[5]      The magistrate replied without relying on any authority, that he thought that it was permissible. However, he seeks guidance on the matter.

[6]      Section 10(1)(a) of Act 41 of 1971 provides as follows:
"If in any prosecution for an offence under section 2 it is proved that the accused was found in possession of -

(i)      dagga exceeding 115 grams in mass;

(ii)     .......................................................................... ., it shall be presumed that the accused dealt in such dagga, unless the contrary is proved." (my underlining)

[7]      It is clear that the purpose of this provision (and the remainder of section 10) is to assist the prosecution in proving its case by legislating for a rebuttable evidentiary presumption. The legislature has set a threshold requirement for the presumption to apply namely, that it must be proved beyond reasonable doubt that the accused was in possession of dagga exceeding 115 grams in weight [S v Noble 2002 NR 67 (HC) 69C-D). Where the accused pleads guilty of possession of dagga and in the course of the questioning in terms of Section 112(1)(b) of Act 51 of 1977 admits that he was in possession of dagga exceeding 115 grams in weight, it is obviously not necessary for the prosecution to prove this fact. However, before the prosecution or the court can rely on a presumption like this, it must remember that the presumption is rebuttable by proof to the contrary. The only way that the accused can present proof is by presenting evidence, which means that he/she must be afforded the opportunity to do so under oath, either by giving evidence in person, or by calling witnesses. The prosecution must also be given the opportunity to cross-examine on the evidence presented by the accused. The accused cannot attempt to rebut the presumption by means of answers during the section 112(1)(b) questioning process.
[8]      What the learned magistrate should have done in this case was to question the accused separately on the main count and then on the alternative count. When it became clear that the accused was in fact denying the element that he was dealing in the dagga, but was admitting that he was in possession of the dagga, the magistrate should have asked the prosecutor whether he/she accepts the plea on the alternative count. If the prosecutor had declined to accept the latter plea, the magistrate should have entered a plea of not guilty on the main count and have let the trial proceed, during which the prosecution and the accused would have had, in the normal course, the opportunity to present evidence under oath. If the prosecutor relied on the presumption, the effect thereof should have been explained to the accused so that he could make an informed decision whether to present evidence in rebuttal.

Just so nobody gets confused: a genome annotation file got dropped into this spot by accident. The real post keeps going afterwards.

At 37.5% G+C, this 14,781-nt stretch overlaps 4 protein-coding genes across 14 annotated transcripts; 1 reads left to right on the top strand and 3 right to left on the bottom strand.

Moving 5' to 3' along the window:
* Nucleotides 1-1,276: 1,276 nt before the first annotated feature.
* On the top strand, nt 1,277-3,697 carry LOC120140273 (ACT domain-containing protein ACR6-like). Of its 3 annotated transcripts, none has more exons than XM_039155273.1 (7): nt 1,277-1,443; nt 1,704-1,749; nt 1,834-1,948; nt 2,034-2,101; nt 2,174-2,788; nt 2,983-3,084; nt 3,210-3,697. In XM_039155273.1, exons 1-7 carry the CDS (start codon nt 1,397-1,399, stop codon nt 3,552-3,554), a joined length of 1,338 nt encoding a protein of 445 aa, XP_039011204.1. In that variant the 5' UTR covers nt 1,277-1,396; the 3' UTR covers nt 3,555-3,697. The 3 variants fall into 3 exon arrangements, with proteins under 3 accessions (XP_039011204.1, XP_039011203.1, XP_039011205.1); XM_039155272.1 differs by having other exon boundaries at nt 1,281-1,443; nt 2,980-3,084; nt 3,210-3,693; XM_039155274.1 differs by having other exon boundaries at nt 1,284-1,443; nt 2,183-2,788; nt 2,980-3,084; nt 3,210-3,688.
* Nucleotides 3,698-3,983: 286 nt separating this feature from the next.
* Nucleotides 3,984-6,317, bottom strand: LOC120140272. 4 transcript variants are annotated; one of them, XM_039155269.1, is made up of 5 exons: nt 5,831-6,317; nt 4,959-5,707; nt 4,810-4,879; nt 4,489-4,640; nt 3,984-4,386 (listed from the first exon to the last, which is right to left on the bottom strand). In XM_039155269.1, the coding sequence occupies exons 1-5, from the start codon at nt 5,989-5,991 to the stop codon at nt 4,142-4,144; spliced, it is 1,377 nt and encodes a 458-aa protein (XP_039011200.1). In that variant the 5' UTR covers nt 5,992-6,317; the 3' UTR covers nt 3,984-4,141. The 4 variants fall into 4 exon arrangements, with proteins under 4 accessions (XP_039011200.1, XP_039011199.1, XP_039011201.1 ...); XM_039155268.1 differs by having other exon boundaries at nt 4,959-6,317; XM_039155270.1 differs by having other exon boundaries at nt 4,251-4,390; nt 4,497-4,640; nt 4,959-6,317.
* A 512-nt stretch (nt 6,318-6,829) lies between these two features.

[9]      In the circumstances of this case, it is clear that the proceedings must be set aside for the magistrate to properly apply section 112(1)(b) without applying the presumption.

[10]     In dealing with the issue of the presumption as I have, I must point out that the constitutionality of the presumption is an issue on which this Court may still have to pronounce itself. In the Noble case this Court declined to do so because on appeal it was held that the prosecution had failed to prove beyond reasonable doubt that the appellant had been in possession of dagga. My judgment should, however, not be seen as an indication that reliance must necessarily be placed on the presumption.

[11]     In conclusion the following order is made:

1.       The conviction and sentence are set aside.
2.       The proceedings in terms of section 112(1)(b) of the Criminal Procedure Act are set aside and the matter is remitted to the magistrate in terms of section 312(1) of this Act to question the accused afresh.


I agree